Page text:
GTA neighbourhoods

New rent report looks at GTA neighbourhoods

Thursday, May 6, 2021

A new report from explores the pandemic’s impact on the cost of rent in specific GTA neighbourhoods, providing a breakdown of the changes observed in Downtown Toronto, North York, Etobicoke, Scarborough, Markham, Mississauga, Brampton, and Vaughan/Richmond Hill since a year ago.

According to the new data, rent for furnished units in Downtown Toronto dropped 25 per cent, and 18 per cent for unfurnished units. The biggest percentage drop in rental prices in Toronto was for three-bedroom apartments, declining on average 14.9 per cent for furnished and 13.9 per cent for unfurnished units.

Of the GTA neighbourhoods listed, Etobicoke was the only one that saw any kind of rent increase for Q1 2021 — up 0.3 per cent for furnished one-bedrooms — but down 8.8 per cent overall. North York, meanwhile, averaged an 11.8 per cent decline across all units types.

Even GTA neighbourhoods historically considered “affordable” were not immune to a drastic drop in rental prices: in Brampton, where the average rent is $555 less than in Downtown Toronto, rent declined by 15 per cent from Q1 2020. The largest drop seen in Brampton was for two-bedroom units, with unfurnished apartments garnering 19.4 per cent less than a year ago.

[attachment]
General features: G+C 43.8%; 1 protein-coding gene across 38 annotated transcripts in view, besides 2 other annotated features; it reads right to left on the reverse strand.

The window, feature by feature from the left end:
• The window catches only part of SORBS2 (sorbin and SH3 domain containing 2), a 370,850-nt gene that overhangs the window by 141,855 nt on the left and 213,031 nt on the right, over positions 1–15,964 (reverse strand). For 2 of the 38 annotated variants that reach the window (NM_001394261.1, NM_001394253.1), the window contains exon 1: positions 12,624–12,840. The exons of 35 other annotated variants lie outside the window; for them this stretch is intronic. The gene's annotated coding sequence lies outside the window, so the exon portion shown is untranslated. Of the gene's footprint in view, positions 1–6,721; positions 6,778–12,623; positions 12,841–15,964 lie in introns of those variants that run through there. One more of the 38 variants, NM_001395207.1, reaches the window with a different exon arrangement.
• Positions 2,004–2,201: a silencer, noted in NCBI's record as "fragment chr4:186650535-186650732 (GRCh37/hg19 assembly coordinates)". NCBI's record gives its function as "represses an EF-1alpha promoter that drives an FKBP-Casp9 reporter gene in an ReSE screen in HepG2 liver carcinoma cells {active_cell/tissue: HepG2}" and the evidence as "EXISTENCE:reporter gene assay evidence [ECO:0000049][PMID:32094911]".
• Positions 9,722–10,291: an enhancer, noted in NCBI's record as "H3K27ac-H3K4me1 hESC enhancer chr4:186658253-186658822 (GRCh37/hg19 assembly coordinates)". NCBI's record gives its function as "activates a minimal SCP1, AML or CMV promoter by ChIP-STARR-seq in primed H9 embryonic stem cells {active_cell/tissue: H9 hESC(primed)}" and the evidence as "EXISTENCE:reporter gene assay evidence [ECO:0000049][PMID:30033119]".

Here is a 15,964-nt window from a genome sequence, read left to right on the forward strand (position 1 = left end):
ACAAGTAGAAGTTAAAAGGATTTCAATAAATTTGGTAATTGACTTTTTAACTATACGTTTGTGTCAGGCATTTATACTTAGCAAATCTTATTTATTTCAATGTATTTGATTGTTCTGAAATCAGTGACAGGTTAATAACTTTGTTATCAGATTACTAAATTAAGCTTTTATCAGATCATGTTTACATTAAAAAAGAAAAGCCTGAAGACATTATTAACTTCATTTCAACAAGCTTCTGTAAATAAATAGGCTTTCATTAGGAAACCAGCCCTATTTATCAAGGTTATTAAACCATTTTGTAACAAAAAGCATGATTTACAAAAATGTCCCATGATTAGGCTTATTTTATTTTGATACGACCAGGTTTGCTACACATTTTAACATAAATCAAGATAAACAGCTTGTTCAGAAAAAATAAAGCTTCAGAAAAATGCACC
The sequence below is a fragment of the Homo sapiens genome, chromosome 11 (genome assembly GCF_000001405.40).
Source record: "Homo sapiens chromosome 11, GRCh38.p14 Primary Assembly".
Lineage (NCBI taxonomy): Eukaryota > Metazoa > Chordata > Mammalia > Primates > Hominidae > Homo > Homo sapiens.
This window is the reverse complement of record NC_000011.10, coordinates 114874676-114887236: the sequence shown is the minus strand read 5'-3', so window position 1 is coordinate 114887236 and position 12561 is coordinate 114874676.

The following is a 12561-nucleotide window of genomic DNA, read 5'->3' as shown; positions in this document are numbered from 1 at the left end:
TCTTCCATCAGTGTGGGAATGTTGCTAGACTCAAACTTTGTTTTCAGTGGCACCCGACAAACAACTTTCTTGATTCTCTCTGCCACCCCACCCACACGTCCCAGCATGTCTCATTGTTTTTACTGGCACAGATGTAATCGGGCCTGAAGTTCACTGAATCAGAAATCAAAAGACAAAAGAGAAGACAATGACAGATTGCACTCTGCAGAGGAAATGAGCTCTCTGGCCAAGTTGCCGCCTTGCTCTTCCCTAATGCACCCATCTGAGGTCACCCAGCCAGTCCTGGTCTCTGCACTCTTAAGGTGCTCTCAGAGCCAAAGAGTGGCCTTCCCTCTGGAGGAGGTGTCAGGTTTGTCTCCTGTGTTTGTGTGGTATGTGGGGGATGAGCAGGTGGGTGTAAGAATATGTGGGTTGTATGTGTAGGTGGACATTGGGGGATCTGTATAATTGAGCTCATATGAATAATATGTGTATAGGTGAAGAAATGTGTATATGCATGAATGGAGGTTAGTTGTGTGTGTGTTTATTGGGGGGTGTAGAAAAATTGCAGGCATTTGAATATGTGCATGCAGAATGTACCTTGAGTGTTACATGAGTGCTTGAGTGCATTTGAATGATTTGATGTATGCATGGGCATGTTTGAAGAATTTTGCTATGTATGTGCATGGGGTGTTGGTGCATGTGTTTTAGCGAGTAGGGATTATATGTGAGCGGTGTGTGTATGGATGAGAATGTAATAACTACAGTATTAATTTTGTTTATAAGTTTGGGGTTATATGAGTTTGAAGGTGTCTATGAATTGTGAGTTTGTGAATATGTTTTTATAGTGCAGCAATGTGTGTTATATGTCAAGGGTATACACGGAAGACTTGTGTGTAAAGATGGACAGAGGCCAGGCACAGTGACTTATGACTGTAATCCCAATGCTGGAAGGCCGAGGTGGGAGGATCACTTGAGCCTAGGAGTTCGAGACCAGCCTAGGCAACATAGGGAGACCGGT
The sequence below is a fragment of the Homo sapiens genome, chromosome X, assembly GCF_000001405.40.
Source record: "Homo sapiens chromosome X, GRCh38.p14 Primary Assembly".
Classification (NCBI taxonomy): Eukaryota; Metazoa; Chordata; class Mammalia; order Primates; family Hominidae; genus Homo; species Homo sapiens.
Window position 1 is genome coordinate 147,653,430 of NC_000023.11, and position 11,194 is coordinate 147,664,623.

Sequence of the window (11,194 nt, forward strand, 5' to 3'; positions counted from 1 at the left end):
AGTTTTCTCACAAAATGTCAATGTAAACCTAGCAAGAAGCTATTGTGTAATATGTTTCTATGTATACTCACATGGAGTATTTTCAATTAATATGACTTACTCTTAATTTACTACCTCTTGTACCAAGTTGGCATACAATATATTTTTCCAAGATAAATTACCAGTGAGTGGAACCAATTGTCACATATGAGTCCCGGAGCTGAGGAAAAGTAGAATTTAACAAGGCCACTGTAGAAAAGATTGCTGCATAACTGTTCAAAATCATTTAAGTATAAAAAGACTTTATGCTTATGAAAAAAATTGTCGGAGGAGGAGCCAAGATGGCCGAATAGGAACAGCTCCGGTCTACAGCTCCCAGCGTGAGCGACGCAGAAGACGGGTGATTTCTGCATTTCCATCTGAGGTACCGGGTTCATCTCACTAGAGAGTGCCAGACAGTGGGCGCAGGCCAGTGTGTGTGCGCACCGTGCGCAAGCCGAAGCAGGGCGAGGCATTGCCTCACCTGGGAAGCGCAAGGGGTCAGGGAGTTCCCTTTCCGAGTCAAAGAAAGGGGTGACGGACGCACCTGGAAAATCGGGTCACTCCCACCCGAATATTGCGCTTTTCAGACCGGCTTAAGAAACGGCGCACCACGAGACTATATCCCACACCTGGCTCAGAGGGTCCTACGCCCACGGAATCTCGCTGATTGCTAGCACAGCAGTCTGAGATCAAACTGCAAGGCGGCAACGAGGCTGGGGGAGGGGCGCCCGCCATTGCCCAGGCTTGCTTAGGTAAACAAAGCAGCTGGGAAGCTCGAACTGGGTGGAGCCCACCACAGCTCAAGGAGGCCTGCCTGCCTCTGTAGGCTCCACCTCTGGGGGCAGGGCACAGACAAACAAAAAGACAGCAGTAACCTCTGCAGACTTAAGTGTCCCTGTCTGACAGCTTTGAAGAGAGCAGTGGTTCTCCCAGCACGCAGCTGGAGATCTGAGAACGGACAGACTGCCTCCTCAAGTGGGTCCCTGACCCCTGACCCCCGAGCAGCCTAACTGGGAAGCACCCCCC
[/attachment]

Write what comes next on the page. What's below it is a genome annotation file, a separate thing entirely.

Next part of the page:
Vancouver: most expensive city for rent

Additional data shows that Toronto is no longer Canada’s most expensive city when it comes to rental housing: Vancouver has eclipsed Toronto for Q1 2021 with rent averaging $1,783. Across Canada, Vancouver rental prices appeared to be the least affected by COVID-19 and had the lowest percentage drop in overall rental prices from Q1 2020 versus Q1 2021. methodology

The methodology combines outside data from popular listing sites with its own extensive proprietary data. Through the process of excluding duplicate postings, luxury rentals, and rooms and by ascertaining up-to-date asking rents, strives to create “the most accurate monthly rent report” in Canada.

The next quarterly report from will provide more insights into the changes COVID-19 had on Toronto neighbourhoods by comparing Q2 2020 data to what we’re seeing now in Q2 2021.

Visit for the full report. 

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